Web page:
This is a progress report on the continuing tale of the sphere of ascending and descending stairs made of the wax casts described in my blog entry of 9/11. The sphere itself has been completed. The next step in the plan is to proceed with gating the piece using a large main gate which will go through the center of the ball and feed up from the bottom through several sprues. I have made openings at opposite sides of the ball, taking out small sections which will be cast with the piece and reattached after the piece is chased. The large central main gate will allow me to make the mold smaller and the heat it will hold will also help minimize warping in the piece by evening out temperature in the center of the mold as the hot metal cools. The tricky part will be to devise a gating system that will force the bronze to flow completely through all of the angles and planes and exit the vents...a bit of an engineering challenge, but, as I have said before - I enjoy a challenge.
I participated in a bronze pour last Friday with an alumni group led by Professor John Ventimiglia and sculptor Sandy MacLeod at Maine College of Art in Portland. We had spent the week getting ready...gating our wax pieces (see blog entry for 11/5), putting them in investment molds, and burning out the wax from the molds in the kiln. On Friday we placed the hot molds in wooden flask frames and packed damp sand around the molds to keep them warm and to keep them from splitting open when the bronze was poured into them. We had a 'slight' delay when a sprinkler head let go and showered everything with water. After getting the water shut off, mopping up the floor, drying off the molds and the furnace controls, we finally proceeded with the pour. The following day we broke the pieces out of their molds, cleaned off the investment residue and cut off the gating. All of the pieces I cast came out successfully... the figure and base, the pod birds and nests, and the poppy pods with stems. The next step will be to chase and clean up the gating attachment points and any surface imperfections or flashing. One bird done... and a flock to go!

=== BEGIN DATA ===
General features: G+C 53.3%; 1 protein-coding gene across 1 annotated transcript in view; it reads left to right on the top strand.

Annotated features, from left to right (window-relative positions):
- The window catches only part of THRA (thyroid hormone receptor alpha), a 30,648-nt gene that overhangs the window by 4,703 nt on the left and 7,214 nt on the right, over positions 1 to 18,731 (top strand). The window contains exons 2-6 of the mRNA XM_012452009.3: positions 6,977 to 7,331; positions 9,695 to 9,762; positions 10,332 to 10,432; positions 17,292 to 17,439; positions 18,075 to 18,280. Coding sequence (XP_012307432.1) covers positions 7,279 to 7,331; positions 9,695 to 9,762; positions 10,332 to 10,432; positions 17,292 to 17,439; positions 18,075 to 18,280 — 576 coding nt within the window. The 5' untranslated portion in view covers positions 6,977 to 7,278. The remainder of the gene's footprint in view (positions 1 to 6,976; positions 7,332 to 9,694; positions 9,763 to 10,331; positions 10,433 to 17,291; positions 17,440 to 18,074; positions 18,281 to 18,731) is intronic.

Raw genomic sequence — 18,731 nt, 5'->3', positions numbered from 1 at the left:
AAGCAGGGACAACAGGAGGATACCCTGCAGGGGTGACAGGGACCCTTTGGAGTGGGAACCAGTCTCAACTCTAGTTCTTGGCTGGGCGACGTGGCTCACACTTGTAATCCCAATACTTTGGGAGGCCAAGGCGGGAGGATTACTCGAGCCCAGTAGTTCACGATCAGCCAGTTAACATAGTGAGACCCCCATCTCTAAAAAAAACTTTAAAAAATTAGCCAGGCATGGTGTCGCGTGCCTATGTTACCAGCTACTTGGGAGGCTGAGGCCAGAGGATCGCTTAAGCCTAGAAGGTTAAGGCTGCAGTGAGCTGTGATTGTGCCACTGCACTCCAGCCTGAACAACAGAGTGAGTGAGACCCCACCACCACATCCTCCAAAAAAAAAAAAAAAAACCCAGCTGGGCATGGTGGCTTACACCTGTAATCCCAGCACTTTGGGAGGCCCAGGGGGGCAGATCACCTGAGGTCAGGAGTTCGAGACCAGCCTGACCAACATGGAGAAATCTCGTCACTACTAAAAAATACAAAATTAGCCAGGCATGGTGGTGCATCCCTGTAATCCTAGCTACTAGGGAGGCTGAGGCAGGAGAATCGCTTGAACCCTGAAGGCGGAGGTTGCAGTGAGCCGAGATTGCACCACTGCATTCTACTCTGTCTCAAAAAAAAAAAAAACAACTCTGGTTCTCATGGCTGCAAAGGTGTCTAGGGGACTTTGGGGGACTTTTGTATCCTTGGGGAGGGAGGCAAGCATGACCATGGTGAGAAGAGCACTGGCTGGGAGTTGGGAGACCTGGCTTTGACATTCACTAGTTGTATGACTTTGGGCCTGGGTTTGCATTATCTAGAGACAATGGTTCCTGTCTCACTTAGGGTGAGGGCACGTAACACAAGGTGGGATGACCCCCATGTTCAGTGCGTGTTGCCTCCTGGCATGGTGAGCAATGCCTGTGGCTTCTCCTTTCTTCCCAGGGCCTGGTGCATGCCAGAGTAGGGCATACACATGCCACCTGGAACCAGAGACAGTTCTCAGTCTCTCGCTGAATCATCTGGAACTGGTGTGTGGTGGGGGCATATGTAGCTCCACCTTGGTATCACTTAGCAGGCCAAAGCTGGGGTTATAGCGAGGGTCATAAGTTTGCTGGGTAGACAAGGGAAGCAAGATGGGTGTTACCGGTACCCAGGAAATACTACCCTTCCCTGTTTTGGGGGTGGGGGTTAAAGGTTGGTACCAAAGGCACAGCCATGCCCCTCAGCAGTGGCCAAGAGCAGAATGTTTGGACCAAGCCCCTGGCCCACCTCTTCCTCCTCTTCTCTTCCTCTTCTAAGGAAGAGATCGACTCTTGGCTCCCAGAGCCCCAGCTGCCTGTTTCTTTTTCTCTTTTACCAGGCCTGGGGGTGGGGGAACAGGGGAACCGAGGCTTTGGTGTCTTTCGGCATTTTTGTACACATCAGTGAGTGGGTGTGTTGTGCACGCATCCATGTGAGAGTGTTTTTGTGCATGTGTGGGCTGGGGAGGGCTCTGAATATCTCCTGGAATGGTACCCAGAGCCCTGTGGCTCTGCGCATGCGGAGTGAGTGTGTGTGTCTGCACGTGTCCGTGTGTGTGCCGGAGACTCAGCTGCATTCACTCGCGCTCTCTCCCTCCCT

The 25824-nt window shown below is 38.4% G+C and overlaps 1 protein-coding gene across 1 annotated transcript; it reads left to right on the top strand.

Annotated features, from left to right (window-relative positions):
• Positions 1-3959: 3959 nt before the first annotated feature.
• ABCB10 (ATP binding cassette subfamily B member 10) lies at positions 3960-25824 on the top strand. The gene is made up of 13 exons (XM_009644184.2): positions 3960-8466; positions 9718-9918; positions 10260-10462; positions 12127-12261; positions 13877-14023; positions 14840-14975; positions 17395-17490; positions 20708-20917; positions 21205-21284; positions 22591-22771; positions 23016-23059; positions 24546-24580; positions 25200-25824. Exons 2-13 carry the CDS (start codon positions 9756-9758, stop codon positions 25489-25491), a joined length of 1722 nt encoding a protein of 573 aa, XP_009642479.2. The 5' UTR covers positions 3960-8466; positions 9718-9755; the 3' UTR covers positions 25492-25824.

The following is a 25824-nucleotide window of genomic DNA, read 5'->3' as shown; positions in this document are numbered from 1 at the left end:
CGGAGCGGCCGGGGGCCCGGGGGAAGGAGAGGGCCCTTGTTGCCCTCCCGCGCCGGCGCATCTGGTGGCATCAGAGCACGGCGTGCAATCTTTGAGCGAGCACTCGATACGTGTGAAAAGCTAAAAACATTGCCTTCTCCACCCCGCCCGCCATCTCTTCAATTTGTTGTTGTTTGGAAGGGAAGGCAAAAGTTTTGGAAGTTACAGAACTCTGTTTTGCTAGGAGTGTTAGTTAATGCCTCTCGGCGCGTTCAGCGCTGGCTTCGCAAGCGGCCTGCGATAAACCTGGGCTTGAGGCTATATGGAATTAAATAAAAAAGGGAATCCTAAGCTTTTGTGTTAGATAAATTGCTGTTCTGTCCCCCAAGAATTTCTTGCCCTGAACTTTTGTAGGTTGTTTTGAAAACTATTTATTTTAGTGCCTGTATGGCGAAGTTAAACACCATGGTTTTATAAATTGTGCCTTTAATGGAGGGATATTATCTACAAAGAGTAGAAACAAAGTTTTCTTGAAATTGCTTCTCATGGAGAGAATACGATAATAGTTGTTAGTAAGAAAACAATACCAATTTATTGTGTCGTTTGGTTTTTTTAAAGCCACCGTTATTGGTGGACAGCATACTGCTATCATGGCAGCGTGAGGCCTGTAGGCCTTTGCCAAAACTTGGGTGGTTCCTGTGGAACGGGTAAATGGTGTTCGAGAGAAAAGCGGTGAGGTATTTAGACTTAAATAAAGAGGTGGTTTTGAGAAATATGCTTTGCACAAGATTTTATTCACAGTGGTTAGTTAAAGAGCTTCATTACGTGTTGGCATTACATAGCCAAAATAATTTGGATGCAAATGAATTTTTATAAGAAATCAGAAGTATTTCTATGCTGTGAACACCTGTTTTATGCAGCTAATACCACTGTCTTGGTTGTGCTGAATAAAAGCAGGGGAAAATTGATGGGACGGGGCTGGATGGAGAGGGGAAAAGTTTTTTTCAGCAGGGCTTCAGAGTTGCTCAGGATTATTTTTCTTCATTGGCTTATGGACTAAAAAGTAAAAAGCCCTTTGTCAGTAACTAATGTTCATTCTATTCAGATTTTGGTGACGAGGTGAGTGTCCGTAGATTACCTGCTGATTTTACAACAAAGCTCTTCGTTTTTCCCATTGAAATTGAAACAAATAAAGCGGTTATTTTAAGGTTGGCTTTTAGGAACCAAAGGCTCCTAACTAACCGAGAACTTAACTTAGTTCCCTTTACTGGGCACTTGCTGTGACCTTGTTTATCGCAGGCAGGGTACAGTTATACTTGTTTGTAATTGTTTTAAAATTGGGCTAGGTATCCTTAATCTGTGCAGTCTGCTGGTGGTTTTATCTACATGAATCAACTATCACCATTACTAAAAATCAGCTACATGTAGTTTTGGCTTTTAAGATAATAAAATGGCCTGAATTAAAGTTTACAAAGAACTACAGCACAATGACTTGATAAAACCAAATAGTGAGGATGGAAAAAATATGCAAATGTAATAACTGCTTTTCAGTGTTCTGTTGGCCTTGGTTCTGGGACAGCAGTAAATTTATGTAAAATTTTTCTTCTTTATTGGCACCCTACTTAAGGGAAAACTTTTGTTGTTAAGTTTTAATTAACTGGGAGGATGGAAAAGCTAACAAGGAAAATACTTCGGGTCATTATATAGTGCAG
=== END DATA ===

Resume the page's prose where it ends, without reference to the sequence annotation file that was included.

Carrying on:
Cynthia Smith, Maine artist, originally from Connecticut. Taught art at secondary level for 35 years, retired in 2004. Sculpts in bronze, wood, stone, clay & plaster. Her work can be seen at several mid-coast Maine galleries and shows.